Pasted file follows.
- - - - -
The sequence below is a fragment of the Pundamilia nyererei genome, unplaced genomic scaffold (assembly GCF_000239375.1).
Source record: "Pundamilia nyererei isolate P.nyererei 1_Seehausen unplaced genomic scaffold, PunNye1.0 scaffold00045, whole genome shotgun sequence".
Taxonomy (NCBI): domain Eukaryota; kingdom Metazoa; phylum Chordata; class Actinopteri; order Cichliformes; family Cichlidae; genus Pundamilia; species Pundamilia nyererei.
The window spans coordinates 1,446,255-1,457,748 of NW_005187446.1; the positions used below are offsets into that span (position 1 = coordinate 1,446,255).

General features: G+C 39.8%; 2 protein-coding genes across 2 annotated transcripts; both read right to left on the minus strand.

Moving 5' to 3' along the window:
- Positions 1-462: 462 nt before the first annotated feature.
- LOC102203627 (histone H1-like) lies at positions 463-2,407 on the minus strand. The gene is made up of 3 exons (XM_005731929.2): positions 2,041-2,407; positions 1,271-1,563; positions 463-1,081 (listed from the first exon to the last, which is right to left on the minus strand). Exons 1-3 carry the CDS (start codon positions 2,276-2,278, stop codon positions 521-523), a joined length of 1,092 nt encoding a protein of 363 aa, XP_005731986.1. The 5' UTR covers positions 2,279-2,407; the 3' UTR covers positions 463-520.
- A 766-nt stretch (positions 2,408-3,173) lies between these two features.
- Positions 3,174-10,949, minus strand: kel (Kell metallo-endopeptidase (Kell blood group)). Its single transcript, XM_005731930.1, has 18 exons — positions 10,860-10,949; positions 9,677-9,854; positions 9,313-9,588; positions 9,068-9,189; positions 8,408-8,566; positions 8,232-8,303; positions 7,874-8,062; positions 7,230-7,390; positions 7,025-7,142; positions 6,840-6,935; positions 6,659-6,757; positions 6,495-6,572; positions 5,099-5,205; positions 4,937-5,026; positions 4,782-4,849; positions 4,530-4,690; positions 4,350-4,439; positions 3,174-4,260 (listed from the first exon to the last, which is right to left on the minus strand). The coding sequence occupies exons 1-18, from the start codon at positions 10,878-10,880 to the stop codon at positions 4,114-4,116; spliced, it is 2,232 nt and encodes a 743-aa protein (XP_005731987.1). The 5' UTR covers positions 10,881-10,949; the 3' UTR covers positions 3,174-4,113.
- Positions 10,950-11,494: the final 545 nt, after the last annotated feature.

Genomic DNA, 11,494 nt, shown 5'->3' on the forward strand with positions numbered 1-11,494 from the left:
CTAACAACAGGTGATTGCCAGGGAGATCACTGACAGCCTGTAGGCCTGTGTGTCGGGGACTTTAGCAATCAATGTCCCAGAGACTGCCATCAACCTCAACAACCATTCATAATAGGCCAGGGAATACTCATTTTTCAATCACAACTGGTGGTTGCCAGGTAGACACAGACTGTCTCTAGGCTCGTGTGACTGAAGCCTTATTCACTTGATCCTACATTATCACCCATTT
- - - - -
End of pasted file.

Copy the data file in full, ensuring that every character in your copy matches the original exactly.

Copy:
The sequence below is a fragment of the Pundamilia nyererei genome, unplaced genomic scaffold (assembly GCF_000239375.1).
Source record: "Pundamilia nyererei isolate P.nyererei 1_Seehausen unplaced genomic scaffold, PunNye1.0 scaffold00045, whole genome shotgun sequence".
Taxonomy (NCBI): domain Eukaryota; kingdom Metazoa; phylum Chordata; class Actinopteri; order Cichliformes; family Cichlidae; genus Pundamilia; species Pundamilia nyererei.
The window spans coordinates 1,446,255-1,457,748 of NW_005187446.1; the positions used below are offsets into that span (position 1 = coordinate 1,446,255).

General features: G+C 39.8%; 2 protein-coding genes across 2 annotated transcripts; both read right to left on the minus strand.

Moving 5' to 3' along the window:
- Positions 1-462: 462 nt before the first annotated feature.
- LOC102203627 (histone H1-like) lies at positions 463-2,407 on the minus strand. The gene is made up of 3 exons (XM_005731929.2): positions 2,041-2,407; positions 1,271-1,563; positions 463-1,081 (listed from the first exon to the last, which is right to left on the minus strand). Exons 1-3 carry the CDS (start codon positions 2,276-2,278, stop codon positions 521-523), a joined length of 1,092 nt encoding a protein of 363 aa, XP_005731986.1. The 5' UTR covers positions 2,279-2,407; the 3' UTR covers positions 463-520.
- A 766-nt stretch (positions 2,408-3,173) lies between these two features.
- Positions 3,174-10,949, minus strand: kel (Kell metallo-endopeptidase (Kell blood group)). Its single transcript, XM_005731930.1, has 18 exons — positions 10,860-10,949; positions 9,677-9,854; positions 9,313-9,588; positions 9,068-9,189; positions 8,408-8,566; positions 8,232-8,303; positions 7,874-8,062; positions 7,230-7,390; positions 7,025-7,142; positions 6,840-6,935; positions 6,659-6,757; positions 6,495-6,572; positions 5,099-5,205; positions 4,937-5,026; positions 4,782-4,849; positions 4,530-4,690; positions 4,350-4,439; positions 3,174-4,260 (listed from the first exon to the last, which is right to left on the minus strand). The coding sequence occupies exons 1-18, from the start codon at positions 10,878-10,880 to the stop codon at positions 4,114-4,116; spliced, it is 2,232 nt and encodes a 743-aa protein (XP_005731987.1). The 5' UTR covers positions 10,881-10,949; the 3' UTR covers positions 3,174-4,113.
- Positions 10,950-11,494: the final 545 nt, after the last annotated feature.

Genomic DNA, 11,494 nt, shown 5'->3' on the forward strand with positions numbered 1-11,494 from the left:
CTAACAACAGGTGATTGCCAGGGAGATCACTGACAGCCTGTAGGCCTGTGTGTCGGGGACTTTAGCAATCAATGTCCCAGAGACTGCCATCAACCTCAACAACCATTCATAATAGGCCAGGGAATACTCATTTTTCAATCACAACTGGTGGTTGCCAGGTAGACACAGACTGTCTCTAGGCTCGTGTGACTGAAGCCTTATTCACTTGATCCTACATTATCACCCATTT